The idea of this project partly originated when working with Imperial College's iGEM team (International Genetically Engineered Machine competition), which I've been doing for the past two summers. The team of undergraduate students came up with an method of delivering medicines to the human gut (getting it past the acidity of the stomach) using bacteria for protein production and delivery. When refined, this technology might have incredible advantages over today's medication. However, I was interested in exploring the potential implications of modifying such metabolisms on a larger scale.
Why pigeons, you might wonder?
To me feral pigeons present themselves as the ideal platform and interface for open-source biotechnology. While seen by many as venom, one could argue they're actually a product of biotechnology as their ancestors were designed to deliver post, spy during the war, race, tumble of just look pretty. He might not have phrased it that way, but that is one of the reasons Charles Darwin became a pigeon fancier. (And so is the Queen of England, in fact, the British Royal Family first became involved with pigeon racing when being given pigeons by King Leopold II of Belgium, in another trans-channel pigeon project). Mostly though, it is the rich culture around pigeon racing that was so inspiring for this project: from the refined pigeon-psychology to the social and economical practices.
Now let's get to Synthetic Immune System. The text of the project says "Synthetic Biology's potential to make healthcare more personal and participatory might turn us into our own doctors and pharmacists". Do you think it is likely that more power will be into our own hands? i have the feeling that the trend might be to give us less control in almost all aspects of our life.
You might be right, perhaps it is more likely that people will be given less control in many aspects of life, including interactions with their own body. But I'm not really interested in what is likely. I think the interesting questions come from what is possible. And it is very possible that synthetic biology might empower people to practice healthcare in entirely different ways. Cheaper sequencing could allow medicine to become more personal, tailored to one's genetic predisposition. Homemade biosensors might give more people the ability to detect infections or certain diseases. And bio-synthesis of drugs might make medicines more specific and their production cheaper and on a smaller (even domestic) scale, not just done by big pharmaceutical companies. However likely that is, it is possible and therefore relevant to think whether we like it or not.
The synthetic immune system need feeding every evening to produce for the person's needs overnight. i didn't understand where the different remedies would come from.
The different remedies are being produced by a variety of tailored yeasts. Yeasts are one of the chassis used in synthetic biology, together with various bacteria. The yeasts in the synthetic immune system would be specifically designed for that person, to monitor for anomalies according to his or her genetic predisposition and lifestyle: e.g. if you're vegetarian, one of your yeasts can monitor for vitamin B12 deficiency and when it detects you don't have enough, the yeast produces the vitamins for you. Because yeast is alive, it needs to be fed with water and sugar.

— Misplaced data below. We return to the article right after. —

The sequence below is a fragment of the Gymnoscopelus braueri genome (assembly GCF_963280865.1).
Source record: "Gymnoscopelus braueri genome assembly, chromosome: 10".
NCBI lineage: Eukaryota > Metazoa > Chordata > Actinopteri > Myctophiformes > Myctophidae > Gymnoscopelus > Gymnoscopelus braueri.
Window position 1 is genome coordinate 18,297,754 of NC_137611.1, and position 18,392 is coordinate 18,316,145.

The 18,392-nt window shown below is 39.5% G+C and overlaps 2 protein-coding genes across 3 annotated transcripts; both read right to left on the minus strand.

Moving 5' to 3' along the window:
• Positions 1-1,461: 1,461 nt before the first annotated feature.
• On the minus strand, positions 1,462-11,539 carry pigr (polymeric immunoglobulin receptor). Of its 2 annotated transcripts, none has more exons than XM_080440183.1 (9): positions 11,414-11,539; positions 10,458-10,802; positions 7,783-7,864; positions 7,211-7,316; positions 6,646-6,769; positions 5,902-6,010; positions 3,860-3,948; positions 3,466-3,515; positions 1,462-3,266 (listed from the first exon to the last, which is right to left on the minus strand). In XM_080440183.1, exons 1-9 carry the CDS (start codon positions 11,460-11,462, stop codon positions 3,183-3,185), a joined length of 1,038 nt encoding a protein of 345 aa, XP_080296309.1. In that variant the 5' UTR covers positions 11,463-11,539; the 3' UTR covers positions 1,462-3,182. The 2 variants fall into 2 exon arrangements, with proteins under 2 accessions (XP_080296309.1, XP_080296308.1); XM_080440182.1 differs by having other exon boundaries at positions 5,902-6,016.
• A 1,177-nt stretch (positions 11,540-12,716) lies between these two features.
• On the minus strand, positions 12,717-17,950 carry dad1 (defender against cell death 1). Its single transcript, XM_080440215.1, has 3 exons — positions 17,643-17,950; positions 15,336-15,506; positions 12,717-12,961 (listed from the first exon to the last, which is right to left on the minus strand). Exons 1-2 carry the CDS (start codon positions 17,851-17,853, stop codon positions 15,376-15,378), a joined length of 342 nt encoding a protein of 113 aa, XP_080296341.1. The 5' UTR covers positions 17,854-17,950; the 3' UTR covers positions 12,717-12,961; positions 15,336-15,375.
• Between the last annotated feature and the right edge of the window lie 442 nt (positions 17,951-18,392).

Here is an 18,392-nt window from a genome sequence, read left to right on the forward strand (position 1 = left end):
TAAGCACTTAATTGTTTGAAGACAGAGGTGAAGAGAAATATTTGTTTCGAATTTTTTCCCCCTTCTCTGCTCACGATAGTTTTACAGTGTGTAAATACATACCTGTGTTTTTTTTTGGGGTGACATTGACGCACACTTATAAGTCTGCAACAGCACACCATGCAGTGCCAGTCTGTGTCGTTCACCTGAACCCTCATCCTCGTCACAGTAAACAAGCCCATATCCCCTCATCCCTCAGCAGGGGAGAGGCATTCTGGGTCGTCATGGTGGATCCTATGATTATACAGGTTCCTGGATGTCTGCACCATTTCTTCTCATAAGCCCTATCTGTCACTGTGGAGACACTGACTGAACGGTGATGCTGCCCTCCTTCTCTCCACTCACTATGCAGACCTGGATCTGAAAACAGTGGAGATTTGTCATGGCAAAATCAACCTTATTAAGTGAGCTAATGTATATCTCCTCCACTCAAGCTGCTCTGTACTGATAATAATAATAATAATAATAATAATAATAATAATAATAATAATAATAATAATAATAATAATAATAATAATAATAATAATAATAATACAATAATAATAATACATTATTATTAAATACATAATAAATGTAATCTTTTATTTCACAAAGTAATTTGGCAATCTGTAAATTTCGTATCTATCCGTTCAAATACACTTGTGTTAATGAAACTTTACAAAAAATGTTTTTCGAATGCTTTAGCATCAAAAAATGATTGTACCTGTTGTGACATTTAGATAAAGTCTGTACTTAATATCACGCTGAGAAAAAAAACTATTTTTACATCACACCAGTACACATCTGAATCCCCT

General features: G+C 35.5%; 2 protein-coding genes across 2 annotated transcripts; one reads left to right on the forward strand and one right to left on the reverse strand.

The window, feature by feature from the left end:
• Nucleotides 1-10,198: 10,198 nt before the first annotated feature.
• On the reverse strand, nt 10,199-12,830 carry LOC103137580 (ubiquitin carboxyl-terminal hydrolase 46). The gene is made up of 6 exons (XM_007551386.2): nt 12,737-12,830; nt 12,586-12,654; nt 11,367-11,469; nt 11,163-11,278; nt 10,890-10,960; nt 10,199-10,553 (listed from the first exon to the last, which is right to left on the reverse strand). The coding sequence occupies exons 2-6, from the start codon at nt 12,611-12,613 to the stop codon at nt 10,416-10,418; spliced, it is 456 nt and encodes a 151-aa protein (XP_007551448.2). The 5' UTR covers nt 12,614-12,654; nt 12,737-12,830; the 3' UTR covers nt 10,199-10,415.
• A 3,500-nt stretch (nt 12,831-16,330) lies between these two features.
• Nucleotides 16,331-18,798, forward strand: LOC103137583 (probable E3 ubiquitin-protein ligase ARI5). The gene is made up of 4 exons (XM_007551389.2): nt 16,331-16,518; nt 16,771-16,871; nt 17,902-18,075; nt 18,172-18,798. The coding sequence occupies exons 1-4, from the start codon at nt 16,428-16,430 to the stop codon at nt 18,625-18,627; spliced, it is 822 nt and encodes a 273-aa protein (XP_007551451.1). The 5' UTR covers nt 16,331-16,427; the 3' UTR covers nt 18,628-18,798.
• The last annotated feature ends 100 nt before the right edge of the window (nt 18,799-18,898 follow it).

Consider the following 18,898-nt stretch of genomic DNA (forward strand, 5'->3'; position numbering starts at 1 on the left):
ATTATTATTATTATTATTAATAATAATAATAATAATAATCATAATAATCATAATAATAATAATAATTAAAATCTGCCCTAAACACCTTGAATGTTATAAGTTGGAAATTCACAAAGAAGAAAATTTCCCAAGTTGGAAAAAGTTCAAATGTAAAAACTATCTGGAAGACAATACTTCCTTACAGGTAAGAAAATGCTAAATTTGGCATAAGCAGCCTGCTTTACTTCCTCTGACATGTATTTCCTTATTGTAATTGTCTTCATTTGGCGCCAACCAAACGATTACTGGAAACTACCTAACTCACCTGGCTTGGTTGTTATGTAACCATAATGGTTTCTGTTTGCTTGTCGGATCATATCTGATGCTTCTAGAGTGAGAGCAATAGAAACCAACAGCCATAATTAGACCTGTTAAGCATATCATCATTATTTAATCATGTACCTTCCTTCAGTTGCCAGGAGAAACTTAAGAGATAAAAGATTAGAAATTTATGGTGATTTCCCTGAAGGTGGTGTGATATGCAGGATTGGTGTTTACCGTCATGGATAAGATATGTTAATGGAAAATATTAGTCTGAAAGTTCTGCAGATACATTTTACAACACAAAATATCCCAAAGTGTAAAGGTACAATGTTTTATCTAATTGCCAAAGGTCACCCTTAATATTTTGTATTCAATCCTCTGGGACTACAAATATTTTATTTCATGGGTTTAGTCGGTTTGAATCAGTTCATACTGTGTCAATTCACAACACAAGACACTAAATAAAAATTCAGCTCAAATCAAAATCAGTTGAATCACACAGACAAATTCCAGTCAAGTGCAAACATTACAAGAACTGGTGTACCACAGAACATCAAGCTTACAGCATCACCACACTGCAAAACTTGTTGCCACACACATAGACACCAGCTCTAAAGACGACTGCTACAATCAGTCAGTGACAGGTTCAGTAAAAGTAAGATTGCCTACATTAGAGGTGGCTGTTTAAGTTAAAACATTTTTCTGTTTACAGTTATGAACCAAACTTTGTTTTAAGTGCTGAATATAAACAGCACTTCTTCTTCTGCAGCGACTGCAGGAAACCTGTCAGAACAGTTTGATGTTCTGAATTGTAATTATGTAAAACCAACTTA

I choose yeast because people have a long history of interacting with yeast in the making bread or beer. When researching for this project, I visited the Cantillon Brewery in Brussels, where they still make Lambic and Geuze beers exactly as they did over 100 years ago, using wild yeast. (photos.) Part of the brewing process is exposing the boiled wort to the air of Brussels for one night, to catch the wild yeasts. As I was standing there, seeing the beer being pumped into the giant copper cooling tun in a draughty attic, I couldn't help but wondering if my breath and sweat were influencing the beer?
The device looks pretty scary. Was it a design choice or necessity?
You think? I'm sure the world of medicine has produced scarier devices. No seriously, I'm hoping it looks intriguing enough to take you into the story and make you imagine what it would be like to interact with your body in such a way. My intention is not to sell synthetic biology, neither to paint a dystopian scenario; maybe that explains the ambiguous aftertaste?
All images courtesy Tuur Van Balen.
Previous works by Tuur Van Balen: Goodnight/Good-bye, London Biotopes: Exploring potential City - Body ecologies and My City = My Body - Biological Interactions with and in the City.
BOZAR - Centre for Fine Arts in Brussels was the first cultural centre of its kind to be constructed in Europe. Its exterior is gloomy but not quite as much as its neighbours the Central Station, the awful shopping gallery nearby and the Royal Palace. The inside though is luminous, amazingly intricate, and art deco. It was designed by Victor Horta. The programme is far from being the most adventurous and exciting in the world but there are little gems of exhibitions once in a while.